Starring: Bruce Lee, John Saxon, Jim Kelly
Director: Robert Clouse
The mother of all martial arts movies, this one was the first that broke into the mainstream for Bruce Lee, and shows of his incredible charisma and energy.
Lee is tasked with entering a tournament on a mysterious bad guy’s island in an effort to infiltrate the drug trade that is going on there. The island also houses the bad guy who caused his sister to kill herself to avoid rape. He’s joined there by other colourful characters who intend to enter the contest, who have varying levels of honesty and integrity, as well as martial prowess.
The film is absolutely delightful. It feels a lot like James Bond films of the same era, in it’s setting and plot, and especially in the characterisation of the main villain, who is both diabolical and comical at once, and comes complete with fluffy Persian cat and a room made of mirrors. The sound effects in the fight scenes and the dodgy dubbing are hilarious, but genuinely add something to the film, later becoming iconic elements of the kung fu film. And the fight scenes are truly energetic, exciting and wonderful.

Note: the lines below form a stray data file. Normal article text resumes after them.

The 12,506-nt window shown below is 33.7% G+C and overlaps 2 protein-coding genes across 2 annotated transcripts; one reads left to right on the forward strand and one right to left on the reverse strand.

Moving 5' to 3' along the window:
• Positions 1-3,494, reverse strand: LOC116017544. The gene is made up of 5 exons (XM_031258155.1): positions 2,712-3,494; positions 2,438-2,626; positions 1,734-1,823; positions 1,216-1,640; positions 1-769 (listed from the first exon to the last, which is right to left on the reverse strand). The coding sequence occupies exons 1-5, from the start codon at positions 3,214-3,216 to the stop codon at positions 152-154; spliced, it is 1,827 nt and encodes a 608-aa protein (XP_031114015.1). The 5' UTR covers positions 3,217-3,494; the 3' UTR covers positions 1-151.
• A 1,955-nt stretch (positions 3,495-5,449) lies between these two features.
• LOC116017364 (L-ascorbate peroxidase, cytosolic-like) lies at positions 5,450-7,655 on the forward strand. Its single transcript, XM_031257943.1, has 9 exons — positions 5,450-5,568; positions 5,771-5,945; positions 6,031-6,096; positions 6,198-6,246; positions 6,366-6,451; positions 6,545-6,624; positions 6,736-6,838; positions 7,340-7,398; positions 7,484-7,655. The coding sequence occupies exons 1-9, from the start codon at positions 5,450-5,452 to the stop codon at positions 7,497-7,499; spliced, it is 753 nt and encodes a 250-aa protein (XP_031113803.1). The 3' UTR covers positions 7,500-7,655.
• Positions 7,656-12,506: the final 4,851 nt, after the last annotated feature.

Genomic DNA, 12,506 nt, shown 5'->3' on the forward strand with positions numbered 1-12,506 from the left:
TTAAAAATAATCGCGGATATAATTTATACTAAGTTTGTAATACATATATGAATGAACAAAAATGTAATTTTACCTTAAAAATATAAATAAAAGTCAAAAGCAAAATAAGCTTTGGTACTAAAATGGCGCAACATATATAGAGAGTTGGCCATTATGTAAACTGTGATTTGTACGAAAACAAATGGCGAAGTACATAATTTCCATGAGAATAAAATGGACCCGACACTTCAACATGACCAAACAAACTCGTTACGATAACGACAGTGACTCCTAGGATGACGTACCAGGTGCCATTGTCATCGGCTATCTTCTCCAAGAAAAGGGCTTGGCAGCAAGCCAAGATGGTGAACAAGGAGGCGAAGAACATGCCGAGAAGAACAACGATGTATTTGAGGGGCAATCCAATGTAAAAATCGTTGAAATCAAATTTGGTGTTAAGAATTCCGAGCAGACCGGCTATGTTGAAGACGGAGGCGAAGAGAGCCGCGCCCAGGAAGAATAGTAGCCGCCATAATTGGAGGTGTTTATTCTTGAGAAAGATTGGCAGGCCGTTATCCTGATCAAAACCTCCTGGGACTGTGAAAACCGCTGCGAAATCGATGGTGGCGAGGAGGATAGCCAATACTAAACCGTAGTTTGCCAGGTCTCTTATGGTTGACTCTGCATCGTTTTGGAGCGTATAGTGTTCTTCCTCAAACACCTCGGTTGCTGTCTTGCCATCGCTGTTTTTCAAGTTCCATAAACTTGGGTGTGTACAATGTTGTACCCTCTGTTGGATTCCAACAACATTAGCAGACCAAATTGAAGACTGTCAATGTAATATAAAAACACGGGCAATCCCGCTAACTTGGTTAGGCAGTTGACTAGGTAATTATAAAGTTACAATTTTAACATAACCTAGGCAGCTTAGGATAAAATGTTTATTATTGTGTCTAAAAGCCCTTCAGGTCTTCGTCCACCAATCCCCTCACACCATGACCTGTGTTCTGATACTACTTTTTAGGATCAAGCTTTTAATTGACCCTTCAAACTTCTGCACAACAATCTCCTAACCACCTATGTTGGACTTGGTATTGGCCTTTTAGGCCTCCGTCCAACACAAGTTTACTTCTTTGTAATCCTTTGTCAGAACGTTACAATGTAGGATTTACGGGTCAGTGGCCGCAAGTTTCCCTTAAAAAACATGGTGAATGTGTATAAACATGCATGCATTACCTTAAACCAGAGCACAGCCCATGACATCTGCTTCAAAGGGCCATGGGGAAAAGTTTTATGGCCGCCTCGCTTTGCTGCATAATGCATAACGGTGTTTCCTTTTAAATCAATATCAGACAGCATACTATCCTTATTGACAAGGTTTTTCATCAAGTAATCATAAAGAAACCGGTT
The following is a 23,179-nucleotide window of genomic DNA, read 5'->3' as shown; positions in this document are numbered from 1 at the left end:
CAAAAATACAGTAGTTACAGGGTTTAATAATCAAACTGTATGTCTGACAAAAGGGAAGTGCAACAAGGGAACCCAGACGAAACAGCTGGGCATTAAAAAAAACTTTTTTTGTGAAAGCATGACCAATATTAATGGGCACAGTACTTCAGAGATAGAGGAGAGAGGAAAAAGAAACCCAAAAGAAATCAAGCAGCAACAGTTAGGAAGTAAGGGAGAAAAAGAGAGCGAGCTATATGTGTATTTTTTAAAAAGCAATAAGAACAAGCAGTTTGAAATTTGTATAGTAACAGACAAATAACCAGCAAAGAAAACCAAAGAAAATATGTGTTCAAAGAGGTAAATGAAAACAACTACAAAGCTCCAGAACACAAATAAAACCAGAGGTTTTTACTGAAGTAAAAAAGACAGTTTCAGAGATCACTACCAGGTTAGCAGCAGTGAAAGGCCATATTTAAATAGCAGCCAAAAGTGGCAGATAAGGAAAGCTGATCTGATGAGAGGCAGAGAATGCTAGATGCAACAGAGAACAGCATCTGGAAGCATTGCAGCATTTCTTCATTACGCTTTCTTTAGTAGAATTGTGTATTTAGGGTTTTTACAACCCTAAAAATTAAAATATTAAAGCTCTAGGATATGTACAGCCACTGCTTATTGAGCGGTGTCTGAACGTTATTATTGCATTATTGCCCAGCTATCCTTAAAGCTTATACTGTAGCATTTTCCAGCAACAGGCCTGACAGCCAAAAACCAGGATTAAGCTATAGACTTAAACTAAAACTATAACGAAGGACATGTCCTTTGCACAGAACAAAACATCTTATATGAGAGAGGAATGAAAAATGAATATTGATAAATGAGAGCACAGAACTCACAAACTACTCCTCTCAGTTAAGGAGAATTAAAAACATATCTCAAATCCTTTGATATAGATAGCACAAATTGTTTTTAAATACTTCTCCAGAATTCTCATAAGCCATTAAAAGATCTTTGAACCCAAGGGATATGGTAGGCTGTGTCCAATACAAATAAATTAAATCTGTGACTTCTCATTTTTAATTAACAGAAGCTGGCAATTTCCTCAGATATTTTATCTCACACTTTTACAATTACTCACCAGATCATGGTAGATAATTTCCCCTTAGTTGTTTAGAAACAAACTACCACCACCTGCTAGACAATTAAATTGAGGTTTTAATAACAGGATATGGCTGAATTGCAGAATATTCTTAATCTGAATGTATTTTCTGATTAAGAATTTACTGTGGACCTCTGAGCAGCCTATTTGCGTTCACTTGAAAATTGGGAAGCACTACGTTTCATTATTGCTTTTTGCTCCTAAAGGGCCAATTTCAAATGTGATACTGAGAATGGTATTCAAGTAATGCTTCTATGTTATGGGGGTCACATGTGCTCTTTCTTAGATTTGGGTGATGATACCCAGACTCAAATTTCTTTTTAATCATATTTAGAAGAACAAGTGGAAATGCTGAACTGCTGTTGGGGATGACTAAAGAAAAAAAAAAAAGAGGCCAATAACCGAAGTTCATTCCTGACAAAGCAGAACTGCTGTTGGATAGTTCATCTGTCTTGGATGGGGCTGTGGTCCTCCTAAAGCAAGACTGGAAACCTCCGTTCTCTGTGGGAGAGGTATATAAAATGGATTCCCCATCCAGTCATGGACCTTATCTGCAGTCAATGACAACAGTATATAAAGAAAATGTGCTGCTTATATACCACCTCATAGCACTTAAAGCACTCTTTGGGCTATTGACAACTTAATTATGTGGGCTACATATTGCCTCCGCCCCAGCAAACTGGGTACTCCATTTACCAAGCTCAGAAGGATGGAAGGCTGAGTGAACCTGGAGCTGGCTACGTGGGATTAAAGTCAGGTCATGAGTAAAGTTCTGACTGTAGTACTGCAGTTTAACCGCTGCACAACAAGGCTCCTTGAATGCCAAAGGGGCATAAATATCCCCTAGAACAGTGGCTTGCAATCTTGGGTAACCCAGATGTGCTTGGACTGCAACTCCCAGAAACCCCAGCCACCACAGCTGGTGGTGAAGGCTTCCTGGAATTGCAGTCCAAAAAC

But at heart it’s Bruce Lee’s film. He’s the living, breathing, heart of the film. He’s not a huge figure, in fact I was surprised by how slight his frame was, but he has so much presence in this film. He’s absolutely fascinating to watch, and I found myself really loving the scenes that focus on him, and his calm determination, his physicality and also his sense of honour. I found myself drawn into the life of this film, enjoying the ride and loving the old school, melodramatic colour.
And also, I felt so sad that Bruce Lee died so young, and left us with so few films.
See It If: the ultimate early kung fu film, be prepared for great fight scenes, massive cheese and colourful characters.